My most heartfelt sentiments toward Dr Organ were born of a nearly 10-year period in which our responsibilities to the executive committee of the Society of Black Academic Surgeons overlapped. Every assistant I ever had received standing instructions that I was to be reached immediately on the event of Dr Organ calling me. I would always return his call as soon as possible, never quite getting over the fact that he would answer his own telephone. With the completion of our business, he would always take the time to inquire about my wife, son, siblings, mother, and other friends and family members. His true legacy will be carried not only by his amazing wife, Mrs Betty Organ, and 7 phenomenal children whose academic and career résumés are an astonishing tribute to parents practicing what they preach, but also by generations of mentees who will strive for only the highest standards of excellence.

Dr Organ was aware that my wife Maggie and I have an 8-year-old son, Michael, who is our pride and joy and who came to us through the open adoption system in the state of California. While he has been with us since birth, the process became interminably complex and fraught with numerous emotionally wrenching turns. When the process finally became successfully resolved 3½ years after Michael’s birth, Dr Organ responded to the announcement by sending him a handwritten note that I would read to him years later, denoting, as only a committed father could, how truly loved this little boy was.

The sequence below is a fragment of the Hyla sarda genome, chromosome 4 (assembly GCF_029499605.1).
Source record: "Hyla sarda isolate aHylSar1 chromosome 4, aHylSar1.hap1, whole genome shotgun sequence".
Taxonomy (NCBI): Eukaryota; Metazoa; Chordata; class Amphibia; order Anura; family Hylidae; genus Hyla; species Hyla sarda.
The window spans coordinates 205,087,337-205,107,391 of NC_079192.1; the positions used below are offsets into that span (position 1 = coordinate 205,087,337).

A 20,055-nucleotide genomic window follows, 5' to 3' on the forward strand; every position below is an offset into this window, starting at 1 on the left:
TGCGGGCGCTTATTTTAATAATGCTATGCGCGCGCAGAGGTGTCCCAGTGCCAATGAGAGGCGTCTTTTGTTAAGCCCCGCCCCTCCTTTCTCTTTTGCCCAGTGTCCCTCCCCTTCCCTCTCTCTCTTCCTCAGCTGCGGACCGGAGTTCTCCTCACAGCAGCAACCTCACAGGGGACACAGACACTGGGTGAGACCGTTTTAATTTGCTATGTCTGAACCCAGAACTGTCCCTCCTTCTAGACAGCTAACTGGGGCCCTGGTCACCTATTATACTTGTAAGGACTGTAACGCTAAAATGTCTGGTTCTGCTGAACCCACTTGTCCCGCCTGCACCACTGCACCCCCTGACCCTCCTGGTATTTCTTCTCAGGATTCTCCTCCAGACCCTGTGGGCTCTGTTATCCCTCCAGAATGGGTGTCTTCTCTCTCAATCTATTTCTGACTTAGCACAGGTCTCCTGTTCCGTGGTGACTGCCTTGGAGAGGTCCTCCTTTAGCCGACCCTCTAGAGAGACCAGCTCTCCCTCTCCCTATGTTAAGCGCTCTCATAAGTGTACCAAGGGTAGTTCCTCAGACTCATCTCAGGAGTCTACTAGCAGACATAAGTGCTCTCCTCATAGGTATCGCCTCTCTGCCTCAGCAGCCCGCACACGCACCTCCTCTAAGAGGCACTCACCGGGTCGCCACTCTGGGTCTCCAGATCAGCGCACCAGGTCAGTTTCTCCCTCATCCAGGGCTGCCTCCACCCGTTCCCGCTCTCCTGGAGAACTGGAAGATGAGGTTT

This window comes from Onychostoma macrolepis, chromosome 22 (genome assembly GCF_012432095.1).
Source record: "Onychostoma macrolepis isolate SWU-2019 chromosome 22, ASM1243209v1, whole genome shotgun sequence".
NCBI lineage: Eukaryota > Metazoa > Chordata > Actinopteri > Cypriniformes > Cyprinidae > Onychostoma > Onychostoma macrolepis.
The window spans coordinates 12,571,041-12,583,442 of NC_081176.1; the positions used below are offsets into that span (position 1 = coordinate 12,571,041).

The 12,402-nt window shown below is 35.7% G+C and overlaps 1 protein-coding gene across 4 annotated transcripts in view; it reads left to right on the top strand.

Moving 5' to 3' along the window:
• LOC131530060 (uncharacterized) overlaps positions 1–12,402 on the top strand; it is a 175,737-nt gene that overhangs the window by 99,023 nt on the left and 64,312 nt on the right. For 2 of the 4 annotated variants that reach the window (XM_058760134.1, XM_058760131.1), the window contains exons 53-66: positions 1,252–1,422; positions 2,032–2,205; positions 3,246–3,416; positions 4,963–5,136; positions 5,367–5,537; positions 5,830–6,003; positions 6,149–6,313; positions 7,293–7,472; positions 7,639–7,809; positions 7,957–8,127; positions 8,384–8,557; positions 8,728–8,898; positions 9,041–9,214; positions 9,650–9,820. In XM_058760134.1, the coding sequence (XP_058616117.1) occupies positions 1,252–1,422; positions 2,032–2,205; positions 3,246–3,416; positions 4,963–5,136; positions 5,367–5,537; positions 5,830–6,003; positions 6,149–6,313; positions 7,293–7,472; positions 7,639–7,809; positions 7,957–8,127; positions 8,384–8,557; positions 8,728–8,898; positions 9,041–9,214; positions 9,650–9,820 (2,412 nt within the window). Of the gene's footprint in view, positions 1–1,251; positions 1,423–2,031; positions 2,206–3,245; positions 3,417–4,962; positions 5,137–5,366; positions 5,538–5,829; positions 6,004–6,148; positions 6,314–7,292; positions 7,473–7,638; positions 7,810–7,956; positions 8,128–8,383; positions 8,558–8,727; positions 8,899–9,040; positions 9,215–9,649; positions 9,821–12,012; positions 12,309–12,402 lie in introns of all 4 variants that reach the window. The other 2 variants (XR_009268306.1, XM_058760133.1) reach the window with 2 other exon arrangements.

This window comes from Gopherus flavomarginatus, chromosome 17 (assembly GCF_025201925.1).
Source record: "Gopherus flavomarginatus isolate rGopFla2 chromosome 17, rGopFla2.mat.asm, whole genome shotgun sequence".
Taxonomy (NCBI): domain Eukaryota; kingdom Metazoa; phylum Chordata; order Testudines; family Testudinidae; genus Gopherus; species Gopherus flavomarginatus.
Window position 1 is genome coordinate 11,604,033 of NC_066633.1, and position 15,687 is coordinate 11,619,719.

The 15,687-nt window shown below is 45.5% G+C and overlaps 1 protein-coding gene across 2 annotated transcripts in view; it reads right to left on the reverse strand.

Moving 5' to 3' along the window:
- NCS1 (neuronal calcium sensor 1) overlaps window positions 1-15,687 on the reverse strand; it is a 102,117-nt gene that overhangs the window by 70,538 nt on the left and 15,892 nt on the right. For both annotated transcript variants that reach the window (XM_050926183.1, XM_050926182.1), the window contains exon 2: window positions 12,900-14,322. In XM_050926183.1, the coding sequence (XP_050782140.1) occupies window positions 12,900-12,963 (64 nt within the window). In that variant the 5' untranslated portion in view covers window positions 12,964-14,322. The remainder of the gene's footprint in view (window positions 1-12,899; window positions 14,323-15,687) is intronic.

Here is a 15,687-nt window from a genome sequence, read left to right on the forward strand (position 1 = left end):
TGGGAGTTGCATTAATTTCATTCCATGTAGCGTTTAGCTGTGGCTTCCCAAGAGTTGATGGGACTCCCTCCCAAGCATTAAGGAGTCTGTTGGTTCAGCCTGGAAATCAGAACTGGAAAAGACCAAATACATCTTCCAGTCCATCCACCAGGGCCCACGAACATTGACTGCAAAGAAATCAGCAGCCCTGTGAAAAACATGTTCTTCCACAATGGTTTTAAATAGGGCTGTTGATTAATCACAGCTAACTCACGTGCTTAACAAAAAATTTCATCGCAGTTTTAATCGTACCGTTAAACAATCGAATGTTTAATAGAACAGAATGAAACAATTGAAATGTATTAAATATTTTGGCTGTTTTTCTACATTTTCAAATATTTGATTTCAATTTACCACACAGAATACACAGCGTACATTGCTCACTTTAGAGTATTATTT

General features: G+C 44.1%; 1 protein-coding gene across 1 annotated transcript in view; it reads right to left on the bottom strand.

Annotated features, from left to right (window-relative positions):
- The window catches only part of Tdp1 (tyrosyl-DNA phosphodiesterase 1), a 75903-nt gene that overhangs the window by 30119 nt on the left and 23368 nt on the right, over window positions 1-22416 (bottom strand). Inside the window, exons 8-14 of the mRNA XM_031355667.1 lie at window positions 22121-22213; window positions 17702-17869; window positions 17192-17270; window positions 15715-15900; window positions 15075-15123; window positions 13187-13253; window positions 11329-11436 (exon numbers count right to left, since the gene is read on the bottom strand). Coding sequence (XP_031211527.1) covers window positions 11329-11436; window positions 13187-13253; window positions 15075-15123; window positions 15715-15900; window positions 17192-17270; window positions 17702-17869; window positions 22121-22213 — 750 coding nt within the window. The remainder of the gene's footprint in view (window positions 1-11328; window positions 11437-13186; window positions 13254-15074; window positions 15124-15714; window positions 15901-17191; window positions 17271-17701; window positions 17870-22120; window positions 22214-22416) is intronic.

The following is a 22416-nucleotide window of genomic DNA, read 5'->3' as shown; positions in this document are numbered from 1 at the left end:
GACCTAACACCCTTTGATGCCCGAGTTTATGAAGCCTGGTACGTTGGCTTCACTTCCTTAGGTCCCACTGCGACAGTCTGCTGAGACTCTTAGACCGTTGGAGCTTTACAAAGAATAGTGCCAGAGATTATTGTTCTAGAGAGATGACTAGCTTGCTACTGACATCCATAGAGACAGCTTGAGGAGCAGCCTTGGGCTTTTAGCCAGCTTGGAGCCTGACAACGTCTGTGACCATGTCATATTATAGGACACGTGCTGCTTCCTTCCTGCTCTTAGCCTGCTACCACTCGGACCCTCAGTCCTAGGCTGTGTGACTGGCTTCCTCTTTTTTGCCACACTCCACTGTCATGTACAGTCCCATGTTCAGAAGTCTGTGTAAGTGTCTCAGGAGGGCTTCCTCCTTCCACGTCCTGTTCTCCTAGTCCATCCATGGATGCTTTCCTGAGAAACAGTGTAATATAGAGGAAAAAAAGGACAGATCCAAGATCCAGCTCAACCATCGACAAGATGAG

I have come to regard Dr Organ’s personal style as one that he used somewhat unsuccessfully to try to conceal what a kind and softhearted man he truly was. How ironic it was for me to walk into my office, on Father’s Day of all days, to try to clear out some work for a few hours so that I could spend the rest of the day with my family. What a day to receive the e-mail message of Dr Organ’s passing. All of American surgery owes a great debt to Mrs Organ and her family for sharing this American treasure with all of us. We will celebrate his life and commemorate his great legacy, but perhaps selfishly I will mourn for myself and my surgical colleagues—because with Dr Organ’s passing, the world is a little less bright, a little less witty and perceptive, and a little less kind and gentle.

Correspondence: Edward E. Cornwell III, MD, Johns Hopkins School of Medicine, Department of Surgery, 600 N Wolfe St, Blalock 688, Baltimore, MD 21287 (

Accepted for Publication: September 1, 2005.